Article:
The biggest tax benefit, though, is that earnings in your 529 plan account grow tax-free. The longer your money is invested, the more time it has to grow and the greater the tax benefits.

And, subject to some conditions, account withdrawals for qualified higher education expenses or tuition for elementary or secondary schools are free from income tax, too. More on this below.

However, if the account withdrawal isn’t used for qualified higher education expenses or tuition for elementary or secondary schools, it will be subject to state and federal income taxes and an additional 10% federal tax penalty on the earnings withdrawn.

Paying for School

When it comes time to pay for school, if you use the dollars you withdraw for “qualified education expenses”, the distribution won’t be subject to federal income tax. In most cases, qualified 529 plan distributions are also exempt from state income tax, though a few states have unique rules regarding taxation of 529 plan distributions. You should consult your tax professional or financial advisor for guidance specific to your circumstances.

As noted above, the tax code was changed in 2018 to expand the definition of qualified higher education expenses to include up to $10,000 per year tuition at eligible K-12 schools.

Unfortunately, not all states conform to the new federal tax law. As present, more than a dozen states consider 529 plan distributions used to pay for K-12 tuition to be non-qualified, meaning that the earnings portion of the withdrawal is subject to state income tax. Again, you should consult your tax professional or financial advisor for guidance specific to your circumstances.

What Can You Pay For?

For college, university and other eligible post-secondary educational institutions, “qualified education expenses” include tuition, fees, books, supplies, equipment, computers and sometimes room and board. As noted above, the IRS also allows tax-free withdrawals of up to $10,000 per year, per beneficiary to pay for tuition expenses at private, public and religious K-12 schools.

Tax-free distributions may also be used to repay federal and private student loans.

Picking a Great 529 Plan

Given that there are so many 529 plans available, how should you go about picking the best one to use? Here are the most important factors we think you should consider when making your decision.

Tax Benefits

If you live in a state that offers its residents a tax break for using their home state plan, you should definitely include it on your short list. California and Washington don’t offer their residents any tax benefits for using their home state plans, while Oregon offers a small tax credit, as noted previously.

But you should also put the potential tax break into context. For example, if you live in Oregon and you plan to contribute, say, $75,000 to your child’s 529 plan in one lump sum, how important is the $150-300 tax credit, given the plan’s shortcomings?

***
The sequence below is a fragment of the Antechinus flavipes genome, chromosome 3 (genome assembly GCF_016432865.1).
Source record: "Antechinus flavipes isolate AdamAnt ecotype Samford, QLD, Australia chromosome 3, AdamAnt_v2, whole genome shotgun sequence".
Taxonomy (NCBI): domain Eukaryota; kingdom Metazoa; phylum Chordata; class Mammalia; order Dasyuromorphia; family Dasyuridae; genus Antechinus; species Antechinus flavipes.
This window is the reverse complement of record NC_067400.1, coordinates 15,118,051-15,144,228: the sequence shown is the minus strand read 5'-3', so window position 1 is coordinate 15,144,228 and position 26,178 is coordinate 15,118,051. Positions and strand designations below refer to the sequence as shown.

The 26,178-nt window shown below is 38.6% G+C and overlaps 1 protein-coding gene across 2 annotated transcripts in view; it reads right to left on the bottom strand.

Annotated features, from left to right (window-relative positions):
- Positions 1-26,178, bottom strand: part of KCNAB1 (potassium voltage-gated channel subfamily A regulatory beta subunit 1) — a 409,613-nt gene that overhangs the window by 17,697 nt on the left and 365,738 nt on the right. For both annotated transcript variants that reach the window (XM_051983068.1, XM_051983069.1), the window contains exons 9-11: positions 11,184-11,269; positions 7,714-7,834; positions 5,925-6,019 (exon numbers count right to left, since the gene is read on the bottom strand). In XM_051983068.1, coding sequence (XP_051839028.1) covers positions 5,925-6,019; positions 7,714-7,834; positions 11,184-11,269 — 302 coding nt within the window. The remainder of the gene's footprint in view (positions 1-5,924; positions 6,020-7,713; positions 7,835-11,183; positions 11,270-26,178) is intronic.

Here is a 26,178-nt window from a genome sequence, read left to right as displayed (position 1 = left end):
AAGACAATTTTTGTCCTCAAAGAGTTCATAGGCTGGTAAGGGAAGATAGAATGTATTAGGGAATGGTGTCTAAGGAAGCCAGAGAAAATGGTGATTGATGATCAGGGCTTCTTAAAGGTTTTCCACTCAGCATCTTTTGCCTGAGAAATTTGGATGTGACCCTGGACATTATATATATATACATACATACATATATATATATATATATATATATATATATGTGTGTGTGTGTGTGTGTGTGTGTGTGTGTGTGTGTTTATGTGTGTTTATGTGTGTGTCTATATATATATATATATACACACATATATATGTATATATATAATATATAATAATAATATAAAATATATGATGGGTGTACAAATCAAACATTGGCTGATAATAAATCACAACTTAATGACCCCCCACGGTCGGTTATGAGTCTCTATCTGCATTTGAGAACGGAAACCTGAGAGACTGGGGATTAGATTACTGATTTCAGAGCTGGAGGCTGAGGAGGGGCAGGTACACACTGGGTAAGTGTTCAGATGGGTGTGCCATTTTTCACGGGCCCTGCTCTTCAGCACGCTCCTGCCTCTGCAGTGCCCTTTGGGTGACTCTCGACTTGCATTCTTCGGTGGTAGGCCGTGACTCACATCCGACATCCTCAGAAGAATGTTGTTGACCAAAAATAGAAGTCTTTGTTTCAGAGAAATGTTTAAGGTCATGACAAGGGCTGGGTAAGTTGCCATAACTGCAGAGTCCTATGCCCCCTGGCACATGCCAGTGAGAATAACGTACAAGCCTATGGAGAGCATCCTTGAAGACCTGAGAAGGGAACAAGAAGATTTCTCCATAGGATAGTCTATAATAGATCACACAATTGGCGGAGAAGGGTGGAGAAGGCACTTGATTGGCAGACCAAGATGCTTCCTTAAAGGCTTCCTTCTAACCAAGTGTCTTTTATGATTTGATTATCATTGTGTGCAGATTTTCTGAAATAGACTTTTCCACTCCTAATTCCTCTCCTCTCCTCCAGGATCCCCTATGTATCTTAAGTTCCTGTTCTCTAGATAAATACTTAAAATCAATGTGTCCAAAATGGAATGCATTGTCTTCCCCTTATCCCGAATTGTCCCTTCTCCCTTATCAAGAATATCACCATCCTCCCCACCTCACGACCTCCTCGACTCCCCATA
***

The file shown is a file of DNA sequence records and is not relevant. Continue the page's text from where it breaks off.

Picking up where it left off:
Investment Options

At Springwater, we’re students of the science of investing. So, we understand that the same things that matter when building a portfolio for retirement matter when saving for college.

A great plan will allow you to create a custom allocation – or mix of mutual funds – with exposure to a wide range of asset classes, including US, international and emerging markets stocks, small cap and large cap stocks, growth and value stocks, bonds, real estate and cash equivalents. Pre-mixed allocations created by the plan’s investment manager – sometimes called “years to college”, “age-based”, or “dynamic” portfolios – aren’t necessarily a bad thing, but the ability to create your own investment mix is preferable.

Fees and Expenses

Smart investors know that they can’t control what the market will do, but also that they can control one important factor that impacts their returns – fees and expenses.

Fees and expenses also play an important role when selecting a great 529 plan. Look for a plan that has low administrative and operational expenses, since costs directly impact the growth of your account over time. And, perhaps even more importantly, pay close attention to the expense ratios of the mutual funds offered in a plan’s investment menu. As the famous investor John Bogle once said, “In investing, you get what you don’t pay for”. Fund management companies like Vanguard, Dimensional Funds, and BlackRock not only deliver excellent long-term investment results, but they do so at a relatively low cost.

Moving from a Bad Plan to a Great Plan

What if you’re reading this, and realize that you’re invested in a “meh” plan? What can you do? Well, there’s good news! The IRS will allow an account owner to transfer money from one 529 plan to another plan for the same beneficiary without any federal tax consequences, as long as it’s done within 60 days. And, you can only complete one such “rollover” every 12 months for the same beneficiary.

Importantly, though, not all states treat such distributions the same from a tax perspective. A number of states actually consider a distribution used to fund another state’s plan to be “non-qualified” and subject to state income taxes on the earnings portion of the distribution. And, if the 529 plan account owner previously claimed a state income tax deduction or credit, the state income tax benefits attributable to the outgoing rollover will also be subject to recapture.

Looking for Guidance?

If you need help with planning for education expenses, consider working with a Certified Financial Planner™ (CFP®). Advisors who hold this designation have met rigorous educational, experience and ethics requirements.

If you’re looking for help with planning and investing for education expenses, contact us today to see how our team at Springwater Wealth can help you.